WASHINGTON – The White House and the Commerce, Energy and Treasury departments indicated Saturday that it should not be difficult to find and retain the material wanted by the Justice Department relating to Enron Corp.
The federal agencies were instructed Friday to save all documents relating to the defunct energy trading company's financial status. The order does not ask for the information to be turned over, just that the papers be preserved should investigators seek them later.
All documents, including e-mails, letters, computer records and notes dating to Jan. 1, 1999 are sought by the Justice Department — spanning back two years before President Bush was sworn into office.
The White House said it would comply with the instructions.
Enron became the biggest corporate bankruptcy case in U.S. history on Dec. 2, costing thousands of workers their jobs and their retirement savings, which were markedly invested in the Houston-based company's stock.
A criminal investigation of Enron and its longtime auditor, Arthur Anderson is being conducted by the Justice Department.
The Securities and Exchange Commission also is investigating, as are various congressional committees.
Bush is a longtime friend of former Enron Chairman Kenneth Lay, and has sought to distance himself from the growing financial scandal surrounding the company's stunning collapse.
Lay is to make his first public remarks about Enron's meltdown when he appears Monday before the Senate Commerce Committee.
Commerce and Treasury department spokesmen indicated the order would be handled the same as other requests for information.
"There are mechanisms to search through documents," said Treasury's Rob Nichols. "There's a process or protocol in place to do that."
He noted that Treasury and other public agencies are routinely asked to provide information in various ways, such as under the Freedom of Information Act and from members of Congress or their committees.
"I assume the attorneys will take the proper and appropriate steps in this case," Nichols said.
At Commerce, spokesman Jim Dyke said the department's attorney on Monday will "issue new instructions to comply specifically with" the Justice Department request.
Dyke said that some of the department's Enron documents had already been collected in response to various FOIA requests.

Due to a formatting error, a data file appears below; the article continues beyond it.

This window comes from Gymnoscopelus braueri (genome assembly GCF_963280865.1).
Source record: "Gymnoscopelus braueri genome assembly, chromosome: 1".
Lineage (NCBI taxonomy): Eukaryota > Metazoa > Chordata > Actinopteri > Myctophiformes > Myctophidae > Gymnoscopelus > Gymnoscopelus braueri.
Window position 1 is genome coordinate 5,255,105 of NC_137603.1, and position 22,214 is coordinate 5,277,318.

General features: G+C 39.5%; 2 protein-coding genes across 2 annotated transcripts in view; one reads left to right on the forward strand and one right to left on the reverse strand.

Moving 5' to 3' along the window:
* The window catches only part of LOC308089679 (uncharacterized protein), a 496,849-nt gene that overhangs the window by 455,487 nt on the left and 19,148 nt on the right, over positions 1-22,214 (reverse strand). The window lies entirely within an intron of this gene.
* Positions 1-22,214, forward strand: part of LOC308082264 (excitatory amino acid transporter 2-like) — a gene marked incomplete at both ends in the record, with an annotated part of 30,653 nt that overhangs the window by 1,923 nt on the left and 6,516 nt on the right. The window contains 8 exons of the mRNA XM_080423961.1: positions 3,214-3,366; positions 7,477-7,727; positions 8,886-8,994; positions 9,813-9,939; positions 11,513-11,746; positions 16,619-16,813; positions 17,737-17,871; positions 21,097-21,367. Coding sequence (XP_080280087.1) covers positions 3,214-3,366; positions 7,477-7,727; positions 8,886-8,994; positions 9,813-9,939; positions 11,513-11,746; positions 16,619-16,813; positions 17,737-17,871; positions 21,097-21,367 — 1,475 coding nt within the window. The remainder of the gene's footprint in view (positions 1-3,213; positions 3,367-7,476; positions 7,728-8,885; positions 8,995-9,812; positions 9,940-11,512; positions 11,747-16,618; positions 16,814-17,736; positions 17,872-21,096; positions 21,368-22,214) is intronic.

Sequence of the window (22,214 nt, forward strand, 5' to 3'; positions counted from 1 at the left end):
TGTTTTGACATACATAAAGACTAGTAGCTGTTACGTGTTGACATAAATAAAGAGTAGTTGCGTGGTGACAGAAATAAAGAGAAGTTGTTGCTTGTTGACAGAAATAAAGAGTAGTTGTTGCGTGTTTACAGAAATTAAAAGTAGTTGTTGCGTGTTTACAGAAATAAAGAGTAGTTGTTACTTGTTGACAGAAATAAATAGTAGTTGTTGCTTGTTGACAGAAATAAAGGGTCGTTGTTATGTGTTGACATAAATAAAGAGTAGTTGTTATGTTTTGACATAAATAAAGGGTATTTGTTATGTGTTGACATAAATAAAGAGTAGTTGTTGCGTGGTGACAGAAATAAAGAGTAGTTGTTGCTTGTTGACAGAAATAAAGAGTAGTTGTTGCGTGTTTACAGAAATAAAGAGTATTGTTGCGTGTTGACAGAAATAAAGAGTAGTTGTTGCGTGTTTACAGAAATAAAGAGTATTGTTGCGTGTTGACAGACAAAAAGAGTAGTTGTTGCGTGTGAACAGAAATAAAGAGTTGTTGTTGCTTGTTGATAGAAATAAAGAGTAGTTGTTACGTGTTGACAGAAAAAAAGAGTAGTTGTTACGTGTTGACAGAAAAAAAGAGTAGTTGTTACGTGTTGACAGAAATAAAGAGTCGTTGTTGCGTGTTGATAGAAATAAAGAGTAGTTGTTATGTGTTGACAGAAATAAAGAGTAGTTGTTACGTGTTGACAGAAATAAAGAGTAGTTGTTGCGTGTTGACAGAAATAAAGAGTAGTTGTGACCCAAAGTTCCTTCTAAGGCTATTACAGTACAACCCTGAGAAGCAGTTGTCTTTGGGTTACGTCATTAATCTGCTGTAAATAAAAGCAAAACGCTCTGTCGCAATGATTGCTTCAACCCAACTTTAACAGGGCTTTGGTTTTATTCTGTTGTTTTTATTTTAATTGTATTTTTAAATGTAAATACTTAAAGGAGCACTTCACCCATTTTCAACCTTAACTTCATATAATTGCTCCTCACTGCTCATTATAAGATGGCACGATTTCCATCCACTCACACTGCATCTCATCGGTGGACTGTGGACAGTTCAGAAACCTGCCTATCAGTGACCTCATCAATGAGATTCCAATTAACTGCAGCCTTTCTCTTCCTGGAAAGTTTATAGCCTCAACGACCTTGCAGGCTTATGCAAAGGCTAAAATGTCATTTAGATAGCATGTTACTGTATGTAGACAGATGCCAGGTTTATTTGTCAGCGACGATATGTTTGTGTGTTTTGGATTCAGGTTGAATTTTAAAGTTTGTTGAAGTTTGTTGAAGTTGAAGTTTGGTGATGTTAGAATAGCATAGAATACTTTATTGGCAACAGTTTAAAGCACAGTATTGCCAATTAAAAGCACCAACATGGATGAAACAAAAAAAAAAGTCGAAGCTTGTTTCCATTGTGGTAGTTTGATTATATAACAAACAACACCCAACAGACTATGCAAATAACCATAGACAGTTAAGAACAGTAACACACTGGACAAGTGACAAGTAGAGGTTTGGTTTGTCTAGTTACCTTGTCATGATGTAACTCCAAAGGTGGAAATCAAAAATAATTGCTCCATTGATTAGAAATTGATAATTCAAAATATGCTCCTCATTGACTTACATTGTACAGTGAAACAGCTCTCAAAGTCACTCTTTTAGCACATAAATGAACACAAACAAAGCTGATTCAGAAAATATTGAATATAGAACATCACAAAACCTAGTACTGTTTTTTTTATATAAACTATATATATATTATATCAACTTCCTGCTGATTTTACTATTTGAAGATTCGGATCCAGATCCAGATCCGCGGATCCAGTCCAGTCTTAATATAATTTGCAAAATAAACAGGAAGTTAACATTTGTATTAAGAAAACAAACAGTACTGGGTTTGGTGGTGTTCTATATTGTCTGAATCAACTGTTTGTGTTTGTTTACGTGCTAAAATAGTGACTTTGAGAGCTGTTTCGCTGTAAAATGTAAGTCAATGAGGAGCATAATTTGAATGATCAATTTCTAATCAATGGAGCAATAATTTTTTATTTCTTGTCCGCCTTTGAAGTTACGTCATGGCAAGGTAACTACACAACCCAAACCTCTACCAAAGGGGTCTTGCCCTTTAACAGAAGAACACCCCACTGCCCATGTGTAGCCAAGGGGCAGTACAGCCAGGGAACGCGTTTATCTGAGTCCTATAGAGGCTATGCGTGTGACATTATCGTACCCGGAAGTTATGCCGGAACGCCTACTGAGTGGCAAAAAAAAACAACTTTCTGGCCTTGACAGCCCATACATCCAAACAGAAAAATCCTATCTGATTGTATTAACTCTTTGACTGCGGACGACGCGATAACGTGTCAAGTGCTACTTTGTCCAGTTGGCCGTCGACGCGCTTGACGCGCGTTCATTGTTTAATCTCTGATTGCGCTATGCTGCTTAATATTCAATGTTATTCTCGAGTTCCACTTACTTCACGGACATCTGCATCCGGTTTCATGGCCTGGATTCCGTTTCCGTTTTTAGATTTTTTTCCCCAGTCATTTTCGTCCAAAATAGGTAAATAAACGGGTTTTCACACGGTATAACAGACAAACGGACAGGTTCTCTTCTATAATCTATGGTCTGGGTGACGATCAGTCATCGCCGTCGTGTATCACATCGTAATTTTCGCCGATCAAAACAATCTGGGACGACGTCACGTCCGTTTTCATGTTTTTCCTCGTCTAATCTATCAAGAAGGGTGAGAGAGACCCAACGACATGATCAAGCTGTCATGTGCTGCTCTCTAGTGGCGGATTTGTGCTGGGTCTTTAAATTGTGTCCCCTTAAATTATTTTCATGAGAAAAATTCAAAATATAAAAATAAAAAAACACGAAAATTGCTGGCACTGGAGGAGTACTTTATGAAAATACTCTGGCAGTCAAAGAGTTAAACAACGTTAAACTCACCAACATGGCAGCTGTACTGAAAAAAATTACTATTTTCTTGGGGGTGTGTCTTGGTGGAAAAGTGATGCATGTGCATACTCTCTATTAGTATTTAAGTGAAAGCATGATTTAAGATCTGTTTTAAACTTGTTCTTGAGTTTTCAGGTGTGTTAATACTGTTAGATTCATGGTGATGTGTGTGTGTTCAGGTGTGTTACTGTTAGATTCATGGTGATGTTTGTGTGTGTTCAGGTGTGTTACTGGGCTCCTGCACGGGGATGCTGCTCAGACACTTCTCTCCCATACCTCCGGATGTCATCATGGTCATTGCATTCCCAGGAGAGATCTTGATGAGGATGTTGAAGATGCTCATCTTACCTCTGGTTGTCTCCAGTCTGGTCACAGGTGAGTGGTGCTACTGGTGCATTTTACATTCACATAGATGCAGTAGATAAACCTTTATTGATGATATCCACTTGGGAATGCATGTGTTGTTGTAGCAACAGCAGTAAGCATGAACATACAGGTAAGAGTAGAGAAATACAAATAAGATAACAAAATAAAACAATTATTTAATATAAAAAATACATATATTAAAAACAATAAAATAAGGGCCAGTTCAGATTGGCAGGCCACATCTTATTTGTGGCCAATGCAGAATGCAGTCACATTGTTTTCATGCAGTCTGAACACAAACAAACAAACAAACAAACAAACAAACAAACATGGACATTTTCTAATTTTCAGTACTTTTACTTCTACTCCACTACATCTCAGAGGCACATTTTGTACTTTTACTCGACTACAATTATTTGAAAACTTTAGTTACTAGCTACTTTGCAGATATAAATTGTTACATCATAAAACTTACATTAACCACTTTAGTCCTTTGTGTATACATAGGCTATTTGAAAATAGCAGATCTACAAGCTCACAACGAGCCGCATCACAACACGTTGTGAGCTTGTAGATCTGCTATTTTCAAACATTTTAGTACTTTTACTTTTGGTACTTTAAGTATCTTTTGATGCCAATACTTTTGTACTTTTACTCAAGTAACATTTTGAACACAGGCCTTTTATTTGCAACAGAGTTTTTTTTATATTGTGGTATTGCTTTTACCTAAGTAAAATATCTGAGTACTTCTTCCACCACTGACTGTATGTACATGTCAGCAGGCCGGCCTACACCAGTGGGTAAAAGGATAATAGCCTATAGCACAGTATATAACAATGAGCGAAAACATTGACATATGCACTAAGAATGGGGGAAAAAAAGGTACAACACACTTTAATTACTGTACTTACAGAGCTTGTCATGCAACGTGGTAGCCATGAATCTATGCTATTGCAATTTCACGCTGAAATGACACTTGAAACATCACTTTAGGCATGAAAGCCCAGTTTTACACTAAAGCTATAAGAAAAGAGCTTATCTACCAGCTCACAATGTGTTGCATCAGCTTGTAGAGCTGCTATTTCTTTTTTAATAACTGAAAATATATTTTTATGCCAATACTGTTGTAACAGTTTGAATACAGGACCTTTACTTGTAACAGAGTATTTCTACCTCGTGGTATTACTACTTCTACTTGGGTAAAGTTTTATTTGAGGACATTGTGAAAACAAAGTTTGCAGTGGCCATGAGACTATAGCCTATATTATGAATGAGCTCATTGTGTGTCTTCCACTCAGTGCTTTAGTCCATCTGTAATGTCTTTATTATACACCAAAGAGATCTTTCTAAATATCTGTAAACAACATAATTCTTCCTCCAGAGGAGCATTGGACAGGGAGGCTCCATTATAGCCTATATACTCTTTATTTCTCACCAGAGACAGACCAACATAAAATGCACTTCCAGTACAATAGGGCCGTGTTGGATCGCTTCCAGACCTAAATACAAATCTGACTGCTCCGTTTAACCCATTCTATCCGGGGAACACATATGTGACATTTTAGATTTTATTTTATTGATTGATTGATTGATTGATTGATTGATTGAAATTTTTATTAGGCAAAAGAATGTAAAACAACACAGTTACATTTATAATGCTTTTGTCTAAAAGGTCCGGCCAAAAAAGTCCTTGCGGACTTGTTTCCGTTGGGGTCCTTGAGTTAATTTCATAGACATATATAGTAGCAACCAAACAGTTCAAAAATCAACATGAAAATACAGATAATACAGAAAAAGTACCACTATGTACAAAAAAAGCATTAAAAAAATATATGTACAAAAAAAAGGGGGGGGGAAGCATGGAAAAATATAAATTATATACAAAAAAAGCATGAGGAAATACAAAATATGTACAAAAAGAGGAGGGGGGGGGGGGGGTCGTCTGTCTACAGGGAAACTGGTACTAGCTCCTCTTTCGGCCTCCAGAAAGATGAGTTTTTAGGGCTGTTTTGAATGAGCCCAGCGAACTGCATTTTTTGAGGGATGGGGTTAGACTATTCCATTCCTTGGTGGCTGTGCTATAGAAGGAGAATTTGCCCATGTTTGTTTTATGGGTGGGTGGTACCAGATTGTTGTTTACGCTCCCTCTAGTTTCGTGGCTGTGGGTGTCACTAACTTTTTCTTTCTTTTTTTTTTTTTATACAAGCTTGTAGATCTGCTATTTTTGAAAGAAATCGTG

An Energy Department spokesman did not return a message left Saturday on his cellular telephone.
A new poll released Saturday found that 60 percent of Americans supported Congress' right to know what happened in the energy policy meetings between Enron executives and Vice President Dick Cheney's energy task force.
The Newsweek poll said 30 percent supported Bush's stated desire to maintain the privacy of such meetings.
The survey of 1,008 adults was conducted Thursday and Friday and had an error margin of plus or minus 3 percentage points.
Bush has refused to name the business executives who met last year with him, Cheney and his aides as the administration was drafting a national energy policy. Bush says identifying them would hinder his ability to seek advice outside of the government.
The White House recently said Enron representatives met six times on energy issues last year with Cheney or his aides.
The General Accounting Office, the investigative branch of Congress, plans to sue in the next few weeks to get the information.
A slim majority in the magazine's poll, 52 percent, said it is important for Bush to say more than he has so far about Enron and its connection to his administration. Forty percent said that was not important.
In a related development Saturday, the GAO applauded a federal judge's order for Cheney's energy task force to explain why giving information about its meetings to a watchdog group would violate the Constitution.
In a statement, GAO said the order Thursday "serves to demonstrate that the White House's constitutional argument is not as clear-cut as they claim."
The watchdog group Judicial Watch filed suit against the task force in July, seeking records on who attended meetings and when.
U.S. District Judge Emmet G. Sullivan set a Tuesday deadline for the task force to file its response.
The Associated Press contributed to this report.